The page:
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Edge computing: Purpose to potential

Edge computing, cloud, and AI combined have the power to change the way how people interact with data and technology. But alongside the potentials, the consequences of a poorly planned and executed edge deployment can be severe. Getting this right requires careful consideration of the impact on an organisation’s existing risk and control frameworks to ensure a safe and secure deployment while balancing innovation, speed and control.

What is edge computing?

Edge computing refers to the decentralisation of computing that moves data processing from the core infrastructure, where computing processing traditionally occurs, closer to the person or item creating the data.1

Edge computing is the logical evolution of the leading cloud computing model. The use of edge devices that store and process data locally, rather than relying on on-premise data centre or more traditional cloud computing, enables faster decision making. Additionally, real-time processing at the edge makes data more relevant and actionable, helping to deliver better customer outcomes.

For example, edge computing allows banks to process customer data quickly and effectively, using real-time advanced analytics to better understand customers. This provides the ability to personalise customer offerings and offer additional value-added services most relevant to the customer, improving overall outcomes.

Enterprises are beginning to develop use cases combining cloud-based IoT solutions with edge computing, powered by the increasing availability of superfast 5G internet connectivity, to accelerate data analysis to make better and faster decisions2.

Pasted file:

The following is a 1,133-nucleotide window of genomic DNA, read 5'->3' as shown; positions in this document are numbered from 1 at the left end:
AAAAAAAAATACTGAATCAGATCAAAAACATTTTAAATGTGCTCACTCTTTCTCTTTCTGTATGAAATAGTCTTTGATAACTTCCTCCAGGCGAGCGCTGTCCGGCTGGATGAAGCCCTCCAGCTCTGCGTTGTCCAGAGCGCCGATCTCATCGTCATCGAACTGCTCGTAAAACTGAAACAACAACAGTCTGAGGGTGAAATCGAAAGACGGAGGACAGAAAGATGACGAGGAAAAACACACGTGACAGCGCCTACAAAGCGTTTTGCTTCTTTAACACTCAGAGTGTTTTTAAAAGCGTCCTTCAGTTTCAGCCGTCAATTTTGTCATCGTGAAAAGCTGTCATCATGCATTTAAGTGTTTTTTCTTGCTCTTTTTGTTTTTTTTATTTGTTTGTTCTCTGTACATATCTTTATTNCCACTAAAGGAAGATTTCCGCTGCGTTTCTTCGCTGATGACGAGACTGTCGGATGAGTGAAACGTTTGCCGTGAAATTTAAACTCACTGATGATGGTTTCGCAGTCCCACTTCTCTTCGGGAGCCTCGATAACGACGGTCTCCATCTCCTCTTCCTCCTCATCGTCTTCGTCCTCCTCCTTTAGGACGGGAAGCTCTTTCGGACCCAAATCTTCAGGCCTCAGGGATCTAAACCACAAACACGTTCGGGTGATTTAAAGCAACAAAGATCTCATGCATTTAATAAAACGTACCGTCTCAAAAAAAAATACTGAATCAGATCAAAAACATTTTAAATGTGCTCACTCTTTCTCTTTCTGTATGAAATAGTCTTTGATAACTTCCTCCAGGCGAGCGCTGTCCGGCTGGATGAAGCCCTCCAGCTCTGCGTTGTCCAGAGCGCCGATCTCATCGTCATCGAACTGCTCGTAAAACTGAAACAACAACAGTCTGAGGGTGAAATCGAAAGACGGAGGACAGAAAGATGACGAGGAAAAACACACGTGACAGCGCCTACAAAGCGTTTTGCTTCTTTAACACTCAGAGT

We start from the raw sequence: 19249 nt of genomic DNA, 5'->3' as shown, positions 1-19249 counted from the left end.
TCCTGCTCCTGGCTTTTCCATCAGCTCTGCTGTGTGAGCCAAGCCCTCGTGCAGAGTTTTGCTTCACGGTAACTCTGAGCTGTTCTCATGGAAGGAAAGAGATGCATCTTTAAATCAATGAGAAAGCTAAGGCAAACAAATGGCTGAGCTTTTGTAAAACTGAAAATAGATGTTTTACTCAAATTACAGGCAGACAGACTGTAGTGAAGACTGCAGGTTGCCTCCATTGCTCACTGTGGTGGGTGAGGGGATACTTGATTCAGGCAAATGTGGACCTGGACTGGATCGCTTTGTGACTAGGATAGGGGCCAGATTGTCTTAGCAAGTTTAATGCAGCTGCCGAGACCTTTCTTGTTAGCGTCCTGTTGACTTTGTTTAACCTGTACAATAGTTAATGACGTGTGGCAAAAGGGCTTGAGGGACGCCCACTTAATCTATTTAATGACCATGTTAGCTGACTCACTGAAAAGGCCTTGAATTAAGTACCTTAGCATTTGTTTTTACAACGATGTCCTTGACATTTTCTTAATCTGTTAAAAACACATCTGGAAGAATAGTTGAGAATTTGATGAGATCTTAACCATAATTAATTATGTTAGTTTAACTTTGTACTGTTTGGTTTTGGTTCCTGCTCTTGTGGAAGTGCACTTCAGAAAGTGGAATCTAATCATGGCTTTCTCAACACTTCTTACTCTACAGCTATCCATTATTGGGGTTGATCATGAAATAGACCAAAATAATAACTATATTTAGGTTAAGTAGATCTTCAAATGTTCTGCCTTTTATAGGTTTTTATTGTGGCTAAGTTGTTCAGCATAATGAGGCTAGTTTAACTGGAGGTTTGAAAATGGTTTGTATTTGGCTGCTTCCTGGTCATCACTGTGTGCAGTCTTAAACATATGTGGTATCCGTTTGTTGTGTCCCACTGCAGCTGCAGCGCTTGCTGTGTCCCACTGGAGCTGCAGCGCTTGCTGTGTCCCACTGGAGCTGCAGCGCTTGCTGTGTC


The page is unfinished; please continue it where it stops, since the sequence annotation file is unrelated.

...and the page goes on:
Use case of edge computing for financial institutions

Early iterations of edge computing have been used by financial institutions for many years, most notably through mobile banking apps, which have become an important part of the global banking ecosystem. By incorporating elements of edge computing within an edge device (such as a smartphone or gateway device) that collects data from other endpoints and applies real-time processing and analytics, mobile banking apps have made banking more accessible, inclusive and faster to an increasingly global audience as well as providing an enhanced customer experience through personalisation.

Edge computing can be utilised to help banks leverage data analytics to create a more memorable customer experience by creating personalised and relevant content delivered through their preferred digital channels.

For example, by leveraging anonymised location services data and technology, banks can understand areas of interest to their customers and partner with these businesses (e.g. restaurants, hotels, retails etc.) to provide exclusive offers to their customers. This can be done through in-app push notifications when their customers are in the close vicinity of participating businesses, informing them of special offers they can take advantage of.

This is just one of the ways organisations can use edge computing to keep their customers engaged and encourage use of their product and services.

Safe adoption of edge computing – areas to consider

While edge computing can offer solid benefits, it can also introduce complex challenges including considerations for data privacy (e.g. GDPR, CCPA and other data privacy-related requirements), security, resilience and third-party management.